Design tricks of the Nokia 3310
07 March 2017
Becky Mallaband, Lecturer in User Centred Design, Aston University asks whether there is really still a market for this Nokia relic?
The Nokia 3310 mobile phone has near iconic status. Released in 2000, it is among the best-selling phones of all time, with 126m units produced. It was renowned for being virtually indestructible and for launching many of us onto the first rung of our connected lifestyles. Many people in their 30s and upwards remember it as the first cool phone they owned, or the phone their friends had that made them jealous.
Nokia has now relaunched the 3310 with a modern design. But, with a wealth of extensive technology packed into today’s huge choice of ultra slim smartphones, is there really still a market for this Nokia relic?
Part of the appeal of the 3310 was its simplicity. Not all users desire a complex device which can perform hundreds of different functions, particularly older user groups. The fact that the 3310 performs calls and texts alone is likely still to be a selling point for a certain group of users.
But from a design perspective, the phone also followed several key rules of thumb, meeting the needs and wants of users (user-centred design), rather than forcing them to adopt new practices. The minimalist screen setup made it very easy to quickly interpret the phone’s battery and signal status, and there was little content so users didn’t have to remember complicated routes through menus. The phone itself was relatively aesthetically pleasing (for its time), and easily fit in a pocket, unlike many current large smartphones and phablets.
While for many of us, touchscreens are now the norm, for others, the swiping, pinching and selecting of icons is not intuitive and bears little resemblance to how they interact with the real world. Instead, the 3310 had appealing hard buttons that are smooth to the touch but provide good physical feedback and could be used without looking at them. And if you didn’t like the hard buttons, you could always customise them with the jelly versions that were available.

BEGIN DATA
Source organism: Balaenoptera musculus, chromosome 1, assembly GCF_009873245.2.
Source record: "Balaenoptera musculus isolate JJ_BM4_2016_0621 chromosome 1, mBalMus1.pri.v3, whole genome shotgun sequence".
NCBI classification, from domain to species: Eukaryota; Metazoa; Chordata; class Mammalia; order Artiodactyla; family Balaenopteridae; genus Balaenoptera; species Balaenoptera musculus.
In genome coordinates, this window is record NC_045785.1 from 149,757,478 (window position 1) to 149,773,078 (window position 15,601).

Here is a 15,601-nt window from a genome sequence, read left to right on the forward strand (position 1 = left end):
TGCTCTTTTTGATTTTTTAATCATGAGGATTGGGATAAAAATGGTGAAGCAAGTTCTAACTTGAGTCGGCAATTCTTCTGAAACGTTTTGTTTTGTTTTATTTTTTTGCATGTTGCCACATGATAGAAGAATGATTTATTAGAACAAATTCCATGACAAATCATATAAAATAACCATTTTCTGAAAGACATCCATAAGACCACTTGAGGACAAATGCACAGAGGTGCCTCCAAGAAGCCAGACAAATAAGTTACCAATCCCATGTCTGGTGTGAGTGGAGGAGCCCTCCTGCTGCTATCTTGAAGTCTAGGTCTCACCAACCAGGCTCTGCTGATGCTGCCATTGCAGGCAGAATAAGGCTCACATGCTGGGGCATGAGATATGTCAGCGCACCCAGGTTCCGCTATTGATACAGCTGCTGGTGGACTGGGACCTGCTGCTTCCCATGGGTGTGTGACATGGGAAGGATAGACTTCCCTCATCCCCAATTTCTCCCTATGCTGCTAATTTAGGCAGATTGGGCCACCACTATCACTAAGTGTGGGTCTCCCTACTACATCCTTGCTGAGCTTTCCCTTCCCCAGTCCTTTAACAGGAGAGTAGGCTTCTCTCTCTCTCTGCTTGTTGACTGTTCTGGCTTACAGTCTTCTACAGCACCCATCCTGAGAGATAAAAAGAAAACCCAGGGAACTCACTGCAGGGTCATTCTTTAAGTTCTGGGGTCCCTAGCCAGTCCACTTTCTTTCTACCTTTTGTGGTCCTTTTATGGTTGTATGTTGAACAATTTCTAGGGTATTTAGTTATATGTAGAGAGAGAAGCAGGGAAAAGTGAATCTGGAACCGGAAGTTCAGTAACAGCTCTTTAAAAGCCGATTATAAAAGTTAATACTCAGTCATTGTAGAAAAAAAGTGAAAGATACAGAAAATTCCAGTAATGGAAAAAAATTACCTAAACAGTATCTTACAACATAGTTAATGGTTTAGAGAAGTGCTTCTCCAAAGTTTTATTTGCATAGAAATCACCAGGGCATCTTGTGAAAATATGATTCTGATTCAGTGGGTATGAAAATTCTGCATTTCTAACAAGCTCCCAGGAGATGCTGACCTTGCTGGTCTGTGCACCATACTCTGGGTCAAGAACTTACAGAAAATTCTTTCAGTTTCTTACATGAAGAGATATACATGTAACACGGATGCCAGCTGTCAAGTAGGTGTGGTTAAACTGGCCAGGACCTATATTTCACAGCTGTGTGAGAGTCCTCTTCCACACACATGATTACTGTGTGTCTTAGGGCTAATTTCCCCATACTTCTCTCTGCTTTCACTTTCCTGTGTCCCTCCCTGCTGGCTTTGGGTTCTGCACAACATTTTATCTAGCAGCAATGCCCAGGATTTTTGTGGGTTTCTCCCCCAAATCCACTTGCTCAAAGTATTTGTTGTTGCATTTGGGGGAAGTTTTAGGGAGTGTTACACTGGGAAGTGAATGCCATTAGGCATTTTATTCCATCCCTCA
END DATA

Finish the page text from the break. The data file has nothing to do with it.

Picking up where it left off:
As mentioned, the 3310 was also known for its robustness. The delicate nature of current smart phones is well known thanks to the ubiquity of smashed screens and reports of iPhones bending in people’s pockets. This was just not the case for the 3310. One enthusiast has even claimed that his phone is still working perfectly after 17 years of use.
Not having to replace your phone would also appeal to users who place a premium on ethical considerations, as it means you use less energy and materials. The 3310 rarely needed charging compared to smartphones and has removable and replaceable parts. This has the added bonus of making it easier to clean and to customise – instead of phone cases you could buy a variety of 3310 body shells to personalise your phone. And this meant you could leave secret notes or passwords under the cover, as I used to do.
The other element of the phone many people probably remember is the beloved game, Snake. I’m sure many of you can recall hours spent on the school bus, or the train to work chasing apples around a tiny screen. Despite its limited graphics and ultra-simple gameplay, it definitely rivalled Angry Birds and Flappy Bird for its addictive nature.
Snake aside, the features on the 3310 were of course very limited compared to phones with advanced touch screens and other technology, and we know this is an important consideration for consumers. But as a result, a relaunched 3310 is going for a very moderately priced (£40). And there’s another potential benefit.
I spoke to one user who has been using the Nokia 3310 for around ten years, and has had numerous identical handsets during this time (being prone to losing them). She highlighted that the phone limited her internet use in a way that she felt was good for her. “I find constant access to emails, social media and internet generally not great for my mental well-being,” she said. “I think smartphones kill some opportunities for social interaction or personal, quiet reflection.”
Studies have shown a link between smartphone overuse and depression, anxiety and poor sleep. So perhaps a phone like the 3310 would be a healthier choice for many of us.
For all the appeal of the 3310’s simple, user-centred nature, however, the relaunch is unlikely to make many people give up their smartphones. For a generation that is addicted to taking selfies, updating social media and knowing exactly how many minutes they are from home, the phone is unlikely to tick many boxes. After all, if durability and simplicity were that important, why would we have given up our treasured 3310s in the first place?
Becky Mallaband is a Lecturer in User Centred Design at Aston University.
The original article can be found on The Conversation.